.... by deleting it from your website, indeed.
Previous posts on this site have demonstrated that evidence-free claims about the ability of chiropractors to cure/treat period pains, carpal tunnel syndrome and asthma are routinely appearing on chiropractor's websites - in the blogposts above, I linked to Glasgow Chiropractic as an example.
[Many other bloggers are carrying out similar investigations into chiropractic claims, in light of the British Chiropractic Association's spectacularly bad decision to sue Simon Singh for stating there was no evidence for many of Chiropractic's claims of efficacy.
As a result, a number of complaints have been put to the General Chiropractic Council, and McTimoney Chiropractic, a professional body for a branch of chiropractic, sent out an edict to its members to shut down their websites, for fear of investigation.]
One of the complaints to GCC was about Glasgow Chiropractic's claims on their website and so, using the power of the intertubes, and changedetection.com, a page monitor for two of Glasgow Chiropractic's pages was set up.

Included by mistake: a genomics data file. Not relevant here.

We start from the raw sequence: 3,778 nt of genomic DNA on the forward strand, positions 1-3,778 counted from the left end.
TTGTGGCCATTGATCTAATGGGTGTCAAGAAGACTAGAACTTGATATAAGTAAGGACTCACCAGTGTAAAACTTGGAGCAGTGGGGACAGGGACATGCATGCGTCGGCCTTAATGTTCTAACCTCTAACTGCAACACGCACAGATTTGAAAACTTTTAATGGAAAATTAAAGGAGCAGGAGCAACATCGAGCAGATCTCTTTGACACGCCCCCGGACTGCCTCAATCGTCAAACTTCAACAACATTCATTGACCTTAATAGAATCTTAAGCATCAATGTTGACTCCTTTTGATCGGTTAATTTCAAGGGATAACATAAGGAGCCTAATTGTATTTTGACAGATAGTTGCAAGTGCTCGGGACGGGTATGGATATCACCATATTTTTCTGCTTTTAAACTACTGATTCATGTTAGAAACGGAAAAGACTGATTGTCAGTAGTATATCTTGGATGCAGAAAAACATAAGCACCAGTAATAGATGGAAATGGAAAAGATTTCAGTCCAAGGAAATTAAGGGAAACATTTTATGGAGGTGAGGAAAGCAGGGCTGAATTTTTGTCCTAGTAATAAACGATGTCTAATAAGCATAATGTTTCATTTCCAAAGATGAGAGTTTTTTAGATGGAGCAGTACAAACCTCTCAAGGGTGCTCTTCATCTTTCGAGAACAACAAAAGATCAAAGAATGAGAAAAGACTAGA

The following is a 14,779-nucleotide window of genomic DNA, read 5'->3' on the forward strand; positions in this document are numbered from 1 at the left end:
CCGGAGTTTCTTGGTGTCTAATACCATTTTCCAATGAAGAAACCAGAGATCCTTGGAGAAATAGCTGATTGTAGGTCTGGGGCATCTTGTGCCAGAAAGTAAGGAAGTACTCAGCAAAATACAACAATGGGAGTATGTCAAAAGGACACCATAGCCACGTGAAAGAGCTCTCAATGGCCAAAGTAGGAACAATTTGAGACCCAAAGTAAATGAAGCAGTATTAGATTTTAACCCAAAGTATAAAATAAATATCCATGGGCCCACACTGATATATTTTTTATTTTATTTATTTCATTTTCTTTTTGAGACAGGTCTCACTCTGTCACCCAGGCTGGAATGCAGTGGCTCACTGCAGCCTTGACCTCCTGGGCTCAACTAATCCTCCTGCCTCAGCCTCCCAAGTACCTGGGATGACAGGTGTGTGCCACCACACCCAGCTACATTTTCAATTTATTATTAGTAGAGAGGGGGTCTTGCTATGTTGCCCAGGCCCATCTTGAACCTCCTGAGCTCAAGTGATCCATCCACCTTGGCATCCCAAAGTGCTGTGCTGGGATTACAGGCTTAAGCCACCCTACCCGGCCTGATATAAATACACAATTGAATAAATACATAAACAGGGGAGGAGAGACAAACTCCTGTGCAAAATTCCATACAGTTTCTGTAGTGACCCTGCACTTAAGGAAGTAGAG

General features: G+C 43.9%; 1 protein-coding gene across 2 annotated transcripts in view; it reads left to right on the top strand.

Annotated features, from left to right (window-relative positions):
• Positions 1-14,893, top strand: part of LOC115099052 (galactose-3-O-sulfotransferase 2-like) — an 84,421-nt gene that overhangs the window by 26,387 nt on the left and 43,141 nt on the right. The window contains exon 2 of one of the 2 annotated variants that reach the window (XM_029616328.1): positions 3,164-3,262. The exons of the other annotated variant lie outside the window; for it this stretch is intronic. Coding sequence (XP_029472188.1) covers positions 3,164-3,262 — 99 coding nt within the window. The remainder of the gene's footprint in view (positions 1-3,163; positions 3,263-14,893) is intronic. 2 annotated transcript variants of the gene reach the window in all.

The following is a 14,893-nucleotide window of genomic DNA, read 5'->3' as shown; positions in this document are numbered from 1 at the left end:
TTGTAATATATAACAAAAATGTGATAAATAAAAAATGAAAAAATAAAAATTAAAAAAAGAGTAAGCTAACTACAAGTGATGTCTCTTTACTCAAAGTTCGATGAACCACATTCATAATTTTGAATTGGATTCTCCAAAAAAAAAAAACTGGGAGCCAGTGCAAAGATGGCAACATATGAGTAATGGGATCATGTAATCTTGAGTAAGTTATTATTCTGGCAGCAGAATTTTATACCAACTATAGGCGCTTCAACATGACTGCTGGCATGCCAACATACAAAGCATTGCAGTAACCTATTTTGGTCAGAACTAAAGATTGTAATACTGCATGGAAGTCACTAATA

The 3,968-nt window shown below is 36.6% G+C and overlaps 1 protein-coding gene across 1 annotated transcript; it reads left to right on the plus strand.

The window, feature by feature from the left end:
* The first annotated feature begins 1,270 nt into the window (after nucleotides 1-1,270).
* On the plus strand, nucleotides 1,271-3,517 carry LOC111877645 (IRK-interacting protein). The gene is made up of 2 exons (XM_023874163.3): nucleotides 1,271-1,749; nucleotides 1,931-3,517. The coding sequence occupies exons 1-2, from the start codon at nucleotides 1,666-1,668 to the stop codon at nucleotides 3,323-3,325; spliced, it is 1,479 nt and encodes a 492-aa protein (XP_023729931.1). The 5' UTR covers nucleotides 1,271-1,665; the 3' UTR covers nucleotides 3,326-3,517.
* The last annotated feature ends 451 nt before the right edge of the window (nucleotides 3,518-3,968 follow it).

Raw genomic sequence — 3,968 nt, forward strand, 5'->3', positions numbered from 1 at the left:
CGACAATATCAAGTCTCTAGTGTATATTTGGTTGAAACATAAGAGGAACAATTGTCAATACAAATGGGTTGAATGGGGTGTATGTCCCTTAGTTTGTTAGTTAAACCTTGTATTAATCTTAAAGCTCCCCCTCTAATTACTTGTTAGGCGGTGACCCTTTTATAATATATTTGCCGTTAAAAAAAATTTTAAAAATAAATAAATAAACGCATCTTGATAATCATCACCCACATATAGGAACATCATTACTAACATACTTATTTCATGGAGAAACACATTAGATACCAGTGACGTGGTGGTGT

This week, the first notice of change appeared. This provides a comparison of the old site with the changed one - click on 'View Changes' about half way down the page on the left hnd side.
Notice on the left hand side in the yellow box, the word 'Colic' with a line through it. (You'll see the new page has the word 'Colic' removed). They've decided that chiropractic is no longer useful for treating colic. No need to tell anyone though, just say goodbye by deleting it from your website in a wonderfully Orwellian way.
The internets never forget though.
[In a similar fashion, the Complementary and Natural Healthcare Council got caught playing a seemingly dishonest game, by editing old press releases to remove undesirable targets they had set themselves.]